# Current Loop ?

1. Dec 18, 2011

### cragar

I think I was told that current loops don't radiate even though we have accelerating charges.
But why doesn't it radiate? Could we say something like the B field is symmetric and the electrons on the other side of the wire feel the presence from the other electrons.
If I had a line current in the shape of a U , would that radiate.

2. Dec 20, 2011

### chrisbaird

All current loops radiate. At household voltages and frequencies, the radiation is so weak that it is typically negligible. At higher voltages/frequencies, such as in a particle accelerator, the radiation due to the charges looping can be quite dangerous (and useful).

No, this is wrong. Radiation spreads out in all directions. You can't count on it all going to the other side of the loops and being absorbed.

Yes. Consider turning on a kitchen blender, which is nothing more than an electric motor attached to a blade. When you turn it on, it creates radiation strong enough that an old CRT television with rabbit ears will pick up the radiation and its picture will go fuzzy. An electric motor is just a collection of magnets and loops of currents. (Yes, I realize that the current in an electric motor may be alternating, and the shaft is spinning, so the picture is more complex, but it's just an illustration).

3. Dec 20, 2011

### cragar

so a dc constant current loop will radiate. And then a solenoid must radiate as well.

4. Dec 20, 2011

### chrisbaird

Yes, but very weakly. Anytime a charge accelerates (which includes circular motion), it radiates. It's called Synchrotron radiation.

5. Dec 20, 2011

### Bill_K

Disagree totally. A single charge moving in a circle will radiate. N equally spaced charges moving in a circle will radiate. This is because the electric and magnetic fields that they produce are time varying.

But as N → ∞, the current becomes a steady current, the time-varying fields go to zero, and the radiation goes to zero. A steady current does not radiate.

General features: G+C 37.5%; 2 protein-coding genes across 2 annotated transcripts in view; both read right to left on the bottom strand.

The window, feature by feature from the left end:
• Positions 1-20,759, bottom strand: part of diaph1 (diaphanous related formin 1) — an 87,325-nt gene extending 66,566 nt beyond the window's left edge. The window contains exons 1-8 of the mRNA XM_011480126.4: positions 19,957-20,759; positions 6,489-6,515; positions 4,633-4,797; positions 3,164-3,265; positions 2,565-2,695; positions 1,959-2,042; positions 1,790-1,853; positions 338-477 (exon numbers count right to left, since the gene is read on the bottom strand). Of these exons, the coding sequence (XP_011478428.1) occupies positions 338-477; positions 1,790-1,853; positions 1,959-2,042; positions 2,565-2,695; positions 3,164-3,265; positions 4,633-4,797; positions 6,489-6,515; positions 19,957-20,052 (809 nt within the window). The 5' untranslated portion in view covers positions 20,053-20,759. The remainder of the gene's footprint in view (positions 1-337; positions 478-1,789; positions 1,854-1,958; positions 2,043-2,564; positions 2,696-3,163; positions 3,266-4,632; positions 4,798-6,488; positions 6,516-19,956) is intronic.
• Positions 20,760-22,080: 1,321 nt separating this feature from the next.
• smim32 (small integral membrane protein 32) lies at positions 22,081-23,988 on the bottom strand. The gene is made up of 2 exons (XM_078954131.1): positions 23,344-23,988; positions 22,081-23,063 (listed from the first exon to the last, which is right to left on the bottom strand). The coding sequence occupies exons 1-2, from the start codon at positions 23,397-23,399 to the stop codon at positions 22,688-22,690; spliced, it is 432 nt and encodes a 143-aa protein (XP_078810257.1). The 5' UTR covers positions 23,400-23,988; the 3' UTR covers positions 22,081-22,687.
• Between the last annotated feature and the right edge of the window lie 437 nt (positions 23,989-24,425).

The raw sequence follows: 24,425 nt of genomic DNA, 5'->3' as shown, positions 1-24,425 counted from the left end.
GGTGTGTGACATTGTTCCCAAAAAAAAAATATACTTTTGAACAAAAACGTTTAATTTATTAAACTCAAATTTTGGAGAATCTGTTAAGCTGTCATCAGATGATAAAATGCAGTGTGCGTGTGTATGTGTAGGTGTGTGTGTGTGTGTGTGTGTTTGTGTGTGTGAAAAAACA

6. Dec 20, 2011

### technician

Bill K is the closest to a sensible answer here.
Electrons flow ALONG a wire because there is an electric field between the ends of the wire.
The electrons follow the electric field lines (OK they are - charged so they are in the opposite direction to the lines.... but they do follow the lines).
Making the wire a circle or an S shape or any other shape does not change the Electric field lines.
There is no force making electrons follow the circular path of a wire twisted into a circle.
They are not accelerating because the wire forms a circle !!!!
FREE electrons (charged particles) must experience a force if they are to travel in a circular or curved path (usually provided by a magnet). These particles are accelerating because of their curved path and will radiate electromagnetic radiation. This radiation is known as Cyclotron or synchrotron radiation.
I am sure this is not rigorous but I hope it helps any further discussion.

7. Dec 20, 2011

### cragar

@ technician, when you say they are not accelerating because the wire forms a circle. what about centripetal acceleration?

8. Dec 20, 2011

### technician

The electrons are following electric field lines.... there is no sideways force on them making them travel in a circular path.... they are confined to the wire and follow the direction of the wire.
If the wire was placed in a magnetic field at right angles to the current flow then there would be a sideways force and the wire would be deflected but that is another point of discussion.

9. Dec 21, 2011

### Drakkith

Staff Emeritus